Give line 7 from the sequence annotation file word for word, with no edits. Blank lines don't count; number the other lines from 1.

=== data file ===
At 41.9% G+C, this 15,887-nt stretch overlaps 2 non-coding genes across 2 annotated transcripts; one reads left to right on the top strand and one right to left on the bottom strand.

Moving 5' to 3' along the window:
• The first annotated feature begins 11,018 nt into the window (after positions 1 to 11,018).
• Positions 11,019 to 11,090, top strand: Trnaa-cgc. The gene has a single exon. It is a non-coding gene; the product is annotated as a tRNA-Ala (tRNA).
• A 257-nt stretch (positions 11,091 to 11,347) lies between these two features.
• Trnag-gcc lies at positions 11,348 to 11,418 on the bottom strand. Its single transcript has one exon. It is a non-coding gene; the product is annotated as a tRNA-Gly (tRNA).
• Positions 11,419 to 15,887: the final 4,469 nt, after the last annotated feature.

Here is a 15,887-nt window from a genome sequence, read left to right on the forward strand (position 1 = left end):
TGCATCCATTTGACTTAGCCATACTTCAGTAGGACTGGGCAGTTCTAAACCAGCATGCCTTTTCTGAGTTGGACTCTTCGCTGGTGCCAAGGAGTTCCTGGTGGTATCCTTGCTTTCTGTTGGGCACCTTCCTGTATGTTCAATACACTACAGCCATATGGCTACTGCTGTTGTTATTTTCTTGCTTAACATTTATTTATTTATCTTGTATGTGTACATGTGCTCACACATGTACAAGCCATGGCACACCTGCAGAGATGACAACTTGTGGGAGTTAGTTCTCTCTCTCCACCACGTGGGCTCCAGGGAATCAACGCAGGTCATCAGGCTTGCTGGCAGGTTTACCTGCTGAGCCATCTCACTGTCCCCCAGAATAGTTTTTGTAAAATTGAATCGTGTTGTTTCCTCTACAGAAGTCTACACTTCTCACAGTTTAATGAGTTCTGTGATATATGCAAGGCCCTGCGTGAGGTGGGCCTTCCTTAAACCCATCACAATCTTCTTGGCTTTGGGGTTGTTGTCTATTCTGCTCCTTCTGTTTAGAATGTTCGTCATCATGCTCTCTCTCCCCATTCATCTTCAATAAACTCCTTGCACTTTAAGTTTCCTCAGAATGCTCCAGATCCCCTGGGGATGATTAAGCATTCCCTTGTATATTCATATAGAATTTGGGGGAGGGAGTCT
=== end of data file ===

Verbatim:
• Positions 11,419 to 15,887: the final 4,469 nt, after the last annotated feature.